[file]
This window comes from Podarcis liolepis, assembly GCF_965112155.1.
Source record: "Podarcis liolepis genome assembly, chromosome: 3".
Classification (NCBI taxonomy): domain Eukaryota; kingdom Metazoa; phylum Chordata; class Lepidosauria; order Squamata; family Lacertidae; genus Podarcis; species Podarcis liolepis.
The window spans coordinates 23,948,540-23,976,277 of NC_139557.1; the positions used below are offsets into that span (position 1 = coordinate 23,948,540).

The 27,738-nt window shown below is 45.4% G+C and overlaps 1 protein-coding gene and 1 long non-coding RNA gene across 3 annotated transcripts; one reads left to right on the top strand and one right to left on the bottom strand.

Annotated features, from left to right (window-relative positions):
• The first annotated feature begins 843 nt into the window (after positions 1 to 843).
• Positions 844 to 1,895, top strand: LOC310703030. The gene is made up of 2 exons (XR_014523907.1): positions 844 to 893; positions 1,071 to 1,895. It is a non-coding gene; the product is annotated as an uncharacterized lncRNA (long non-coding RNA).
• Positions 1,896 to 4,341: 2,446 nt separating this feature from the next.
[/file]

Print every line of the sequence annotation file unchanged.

This window comes from Podarcis liolepis, assembly GCF_965112155.1.
Source record: "Podarcis liolepis genome assembly, chromosome: 3".
Classification (NCBI taxonomy): domain Eukaryota; kingdom Metazoa; phylum Chordata; class Lepidosauria; order Squamata; family Lacertidae; genus Podarcis; species Podarcis liolepis.
The window spans coordinates 23,948,540-23,976,277 of NC_139557.1; the positions used below are offsets into that span (position 1 = coordinate 23,948,540).

The 27,738-nt window shown below is 45.4% G+C and overlaps 1 protein-coding gene and 1 long non-coding RNA gene across 3 annotated transcripts; one reads left to right on the top strand and one right to left on the bottom strand.

Annotated features, from left to right (window-relative positions):
• The first annotated feature begins 843 nt into the window (after positions 1 to 843).
• Positions 844 to 1,895, top strand: LOC310703030. The gene is made up of 2 exons (XR_014523907.1): positions 844 to 893; positions 1,071 to 1,895. It is a non-coding gene; the product is annotated as an uncharacterized lncRNA (long non-coding RNA).
• Positions 1,896 to 4,341: 2,446 nt separating this feature from the next.